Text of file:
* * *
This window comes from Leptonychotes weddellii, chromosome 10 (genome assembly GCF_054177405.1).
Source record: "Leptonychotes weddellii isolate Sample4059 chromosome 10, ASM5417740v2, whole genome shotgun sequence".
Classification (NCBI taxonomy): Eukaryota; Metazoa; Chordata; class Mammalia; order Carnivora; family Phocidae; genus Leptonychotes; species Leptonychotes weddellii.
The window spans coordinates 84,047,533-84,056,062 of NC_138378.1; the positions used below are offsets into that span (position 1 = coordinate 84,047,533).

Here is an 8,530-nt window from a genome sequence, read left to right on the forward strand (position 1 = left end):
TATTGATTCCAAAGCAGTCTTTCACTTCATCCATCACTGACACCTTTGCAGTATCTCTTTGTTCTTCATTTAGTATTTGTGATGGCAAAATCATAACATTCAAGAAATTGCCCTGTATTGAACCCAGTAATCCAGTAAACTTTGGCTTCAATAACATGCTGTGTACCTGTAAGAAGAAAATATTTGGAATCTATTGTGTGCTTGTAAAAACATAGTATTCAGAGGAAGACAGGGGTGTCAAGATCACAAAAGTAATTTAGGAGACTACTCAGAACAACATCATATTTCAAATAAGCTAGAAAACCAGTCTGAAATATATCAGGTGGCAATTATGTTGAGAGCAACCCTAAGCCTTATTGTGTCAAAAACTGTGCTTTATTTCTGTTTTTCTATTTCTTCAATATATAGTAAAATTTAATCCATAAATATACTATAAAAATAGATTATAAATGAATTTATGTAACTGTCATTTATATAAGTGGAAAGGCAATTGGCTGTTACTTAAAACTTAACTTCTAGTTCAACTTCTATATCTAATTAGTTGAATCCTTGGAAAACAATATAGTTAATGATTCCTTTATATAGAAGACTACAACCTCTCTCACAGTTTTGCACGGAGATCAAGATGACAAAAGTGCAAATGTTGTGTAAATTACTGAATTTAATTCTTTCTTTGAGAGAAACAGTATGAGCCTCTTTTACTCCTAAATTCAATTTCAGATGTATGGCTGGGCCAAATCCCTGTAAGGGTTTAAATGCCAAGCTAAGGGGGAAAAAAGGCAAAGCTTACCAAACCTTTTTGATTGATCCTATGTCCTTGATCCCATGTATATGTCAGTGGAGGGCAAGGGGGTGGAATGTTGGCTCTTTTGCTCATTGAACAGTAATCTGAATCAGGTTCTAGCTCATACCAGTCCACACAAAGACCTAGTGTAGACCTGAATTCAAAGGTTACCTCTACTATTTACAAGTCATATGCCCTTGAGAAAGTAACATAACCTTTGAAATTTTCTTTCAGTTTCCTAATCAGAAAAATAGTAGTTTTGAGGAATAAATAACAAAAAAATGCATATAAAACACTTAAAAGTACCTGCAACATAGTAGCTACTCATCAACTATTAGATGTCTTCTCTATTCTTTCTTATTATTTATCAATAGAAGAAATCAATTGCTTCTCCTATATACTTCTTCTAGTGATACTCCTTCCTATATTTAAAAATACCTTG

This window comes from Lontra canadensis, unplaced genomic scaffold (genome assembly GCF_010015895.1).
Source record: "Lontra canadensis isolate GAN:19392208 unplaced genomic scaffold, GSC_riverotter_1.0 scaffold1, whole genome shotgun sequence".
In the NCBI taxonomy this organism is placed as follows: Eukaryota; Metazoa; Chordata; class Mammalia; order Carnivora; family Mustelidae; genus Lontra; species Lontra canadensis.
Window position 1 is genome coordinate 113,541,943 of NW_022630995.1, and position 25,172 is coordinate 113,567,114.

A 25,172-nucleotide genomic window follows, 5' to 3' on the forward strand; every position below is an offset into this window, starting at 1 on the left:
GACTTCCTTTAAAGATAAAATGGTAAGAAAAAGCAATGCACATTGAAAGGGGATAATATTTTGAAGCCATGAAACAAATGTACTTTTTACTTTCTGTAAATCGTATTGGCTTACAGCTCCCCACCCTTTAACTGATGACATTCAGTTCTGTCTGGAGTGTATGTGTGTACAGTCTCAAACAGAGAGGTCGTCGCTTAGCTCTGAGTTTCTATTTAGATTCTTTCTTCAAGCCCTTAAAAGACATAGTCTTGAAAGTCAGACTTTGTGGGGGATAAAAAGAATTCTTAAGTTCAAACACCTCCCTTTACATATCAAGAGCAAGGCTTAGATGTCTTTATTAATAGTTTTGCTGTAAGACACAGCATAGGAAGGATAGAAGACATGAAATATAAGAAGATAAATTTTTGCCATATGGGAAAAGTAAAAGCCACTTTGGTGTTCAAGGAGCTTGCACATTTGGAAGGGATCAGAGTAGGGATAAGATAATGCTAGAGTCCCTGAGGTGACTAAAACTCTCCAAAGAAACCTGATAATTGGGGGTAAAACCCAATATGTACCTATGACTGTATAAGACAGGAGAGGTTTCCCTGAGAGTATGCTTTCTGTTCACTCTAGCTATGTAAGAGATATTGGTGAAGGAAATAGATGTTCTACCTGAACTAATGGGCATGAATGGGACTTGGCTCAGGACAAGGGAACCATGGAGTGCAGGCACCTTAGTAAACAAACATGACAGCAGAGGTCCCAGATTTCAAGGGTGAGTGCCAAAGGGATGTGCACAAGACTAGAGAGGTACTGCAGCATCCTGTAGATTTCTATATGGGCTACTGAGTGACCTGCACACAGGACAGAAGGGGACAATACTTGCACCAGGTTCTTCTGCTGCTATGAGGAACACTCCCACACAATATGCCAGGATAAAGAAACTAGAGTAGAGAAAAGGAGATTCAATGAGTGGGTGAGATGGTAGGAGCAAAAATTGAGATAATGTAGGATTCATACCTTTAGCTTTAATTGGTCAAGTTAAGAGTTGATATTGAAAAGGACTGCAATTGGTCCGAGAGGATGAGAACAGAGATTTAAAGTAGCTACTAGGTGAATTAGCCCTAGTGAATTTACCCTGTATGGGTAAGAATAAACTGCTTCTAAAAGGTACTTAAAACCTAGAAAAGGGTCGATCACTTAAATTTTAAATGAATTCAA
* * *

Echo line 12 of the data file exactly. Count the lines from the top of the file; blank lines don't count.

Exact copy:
GACTTCCTTTAAAGATAAAATGGTAAGAAAAAGCAATGCACATTGAAAGGGGATAATATTTTGAAGCCATGAAACAAATGTACTTTTTACTTTCTGTAAATCGTATTGGCTTACAGCTCCCCACCCTTTAACTGATGACATTCAGTTCTGTCTGGAGTGTATGTGTGTACAGTCTCAAACAGAGAGGTCGTCGCTTAGCTCTGAGTTTCTATTTAGATTCTTTCTTCAAGCCCTTAAAAGACATAGTCTTGAAAGTCAGACTTTGTGGGGGATAAAAAGAATTCTTAAGTTCAAACACCTCCCTTTACATATCAAGAGCAAGGCTTAGATGTCTTTATTAATAGTTTTGCTGTAAGACACAGCATAGGAAGGATAGAAGACATGAAATATAAGAAGATAAATTTTTGCCATATGGGAAAAGTAAAAGCCACTTTGGTGTTCAAGGAGCTTGCACATTTGGAAGGGATCAGAGTAGGGATAAGATAATGCTAGAGTCCCTGAGGTGACTAAAACTCTCCAAAGAAACCTGATAATTGGGGGTAAAACCCAATATGTACCTATGACTGTATAAGACAGGAGAGGTTTCCCTGAGAGTATGCTTTCTGTTCACTCTAGCTATGTAAGAGATATTGGTGAAGGAAATAGATGTTCTACCTGAACTAATGGGCATGAATGGGACTTGGCTCAGGACAAGGGAACCATGGAGTGCAGGCACCTTAGTAAACAAACATGACAGCAGAGGTCCCAGATTTCAAGGGTGAGTGCCAAAGGGATGTGCACAAGACTAGAGAGGTACTGCAGCATCCTGTAGATTTCTATATGGGCTACTGAGTGACCTGCACACAGGACAGAAGGGGACAATACTTGCACCAGGTTCTTCTGCTGCTATGAGGAACACTCCCACACAATATGCCAGGATAAAGAAACTAGAGTAGAGAAAAGGAGATTCAATGAGTGGGTGAGATGGTAGGAGCAAAAATTGAGATAATGTAGGATTCATACCTTTAGCTTTAATTGGTCAAGTTAAGAGTTGATATTGAAAAGGACTGCAATTGGTCCGAGAGGATGAGAACAGAGATTTAAAGTAGCTACTAGGTGAATTAGCCCTAGTGAATTTACCCTGTATGGGTAAGAATAAACTGCTTCTAAAAGGTACTTAAAACCTAGAAAAGGGTCGATCACTTAAATTTTAAATGAATTCAA